Fri, Feb 06, 2004 - Page 8 News List

The book that built the Lien family

By Ku Er-teh 顧爾德

Just when the family assets of Lien Chen-tung (連震東) and his son Lien Chan (連戰) became a hot election campaign issue, a dissertation written by academic Lin Yuan-huei (林元輝) five years ago once again circulated on the Internet. The paper, A Study of the Formation, Transition and Significance of Collective Memory, with Lien Heng (連橫) as an Example, was initially published in Taiwan: A Radical Quarterly in Social Studies. Marvellously, and in depth, the paper introduces Lien Heng, Lien Chan's grandfather and

author of the book General History of Taiwan, which is

the Lien family's most precious asset.

The 30,000-character paper tells the reader that, during the era of Japanese occupation, both Lien Heng and Lien Chen-tung worked for a pro-Japanese newspaper. It also tells how Lien Heng eulogized the colonizers in poems, and how hard he tried to invite colonial officials to write a frontispiece inscription and an introduction for his book at the time of its publication. When the colonizers had objections to the book's contents, the great historian readily followed the good advice and revised it.

The Yatang Bookstore, set up by Lien Heng, claimed it did not sell Japanese-language books, but was hired by the governor's office to procure Chinese books and materials for its "southern studies" (the study of China and southeast Asia).

To increase revenue, the Japanese extended special permission to the opium trade at the end of 1928, ignoring the health of the Taiwanese people. This drew protests from the Taiwan Commoners Party (台灣民眾黨) and medical associations across Taiwan, as well as the New People Association (新民會) in Tokyo. The colonizers mobilized their hack academics and gentry to defend it. Lien Heng also wrote a lengthy opinion article supporting the colonial government's policy. The article was published in the Taiwan Daily News (台灣日日新報), a hack newspaper of the Japanese. For this, Lien Heng was despised by Taiwanese society, ostracized by cultural circles, and expelled by the Oak Tree Poetry Society (櫟社), Taiwan's top poetry club. "Feeling that he had no footing among the Taiwanese people," Lien took his family and left for Shanghai.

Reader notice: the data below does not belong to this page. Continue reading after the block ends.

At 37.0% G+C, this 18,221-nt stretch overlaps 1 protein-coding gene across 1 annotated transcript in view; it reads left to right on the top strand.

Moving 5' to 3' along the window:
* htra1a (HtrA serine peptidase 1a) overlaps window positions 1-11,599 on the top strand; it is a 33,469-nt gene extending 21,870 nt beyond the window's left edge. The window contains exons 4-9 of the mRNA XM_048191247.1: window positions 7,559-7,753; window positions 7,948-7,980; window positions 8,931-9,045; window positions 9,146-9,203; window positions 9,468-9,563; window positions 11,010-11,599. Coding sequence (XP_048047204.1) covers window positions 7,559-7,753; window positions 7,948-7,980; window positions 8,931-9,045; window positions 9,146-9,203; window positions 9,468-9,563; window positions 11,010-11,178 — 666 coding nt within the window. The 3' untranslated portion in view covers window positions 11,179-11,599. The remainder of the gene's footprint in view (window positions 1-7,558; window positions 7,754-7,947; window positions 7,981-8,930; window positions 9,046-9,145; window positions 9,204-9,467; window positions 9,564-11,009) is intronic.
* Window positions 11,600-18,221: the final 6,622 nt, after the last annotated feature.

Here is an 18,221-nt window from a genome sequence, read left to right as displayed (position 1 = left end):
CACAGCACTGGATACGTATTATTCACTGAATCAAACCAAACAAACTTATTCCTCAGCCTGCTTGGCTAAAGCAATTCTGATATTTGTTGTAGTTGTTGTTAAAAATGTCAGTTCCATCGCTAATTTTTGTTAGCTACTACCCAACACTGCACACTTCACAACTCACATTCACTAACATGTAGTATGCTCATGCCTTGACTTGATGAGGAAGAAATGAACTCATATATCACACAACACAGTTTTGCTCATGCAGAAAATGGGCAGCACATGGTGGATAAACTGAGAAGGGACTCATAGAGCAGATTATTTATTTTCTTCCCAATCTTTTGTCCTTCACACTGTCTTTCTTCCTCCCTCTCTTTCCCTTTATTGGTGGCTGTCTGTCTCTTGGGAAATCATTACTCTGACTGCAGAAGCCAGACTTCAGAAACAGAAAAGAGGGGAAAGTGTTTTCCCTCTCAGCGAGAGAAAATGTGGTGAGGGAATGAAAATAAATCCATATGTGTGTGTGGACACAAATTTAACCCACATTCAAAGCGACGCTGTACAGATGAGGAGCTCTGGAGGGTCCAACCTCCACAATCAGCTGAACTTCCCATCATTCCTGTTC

After arriving in Shanghai, he took refuge in another power center. He handed over his son to Chang Chi (張繼), a powerful figure in the Chinese Nationalist Party (KMT). After Lien Heng's death, World War II ended and the KMT government was in need of some introductory information on Taiwan as it took over the region. Lien Chen-tung hurriedly approached the Commercial Press for a reprint of the General History of Taiwan. Only the frontispiece inscription written by a Japanese official was missing from the new edition.

The KMT central government came to Taiwan after the 228 Incident. To win over the Taiwanese, propaganda officials like Chang Chi-yun (張其昀) extolled the virtues of Lien Heng and promoted him as a representative of the Taiwanese spirit. The media discussed him, cultural groups held symposiums to commemorate him and school textbooks told of events in his life and featured his articles. Lien Heng was deified.

Using his father's reputation, Lien Chen-tung also nudged his way into the Citizens' Reform Committee in 1950. He was the only Taiwanese in the 16-member committee. This is where the legend of the Lien family's wealth began.

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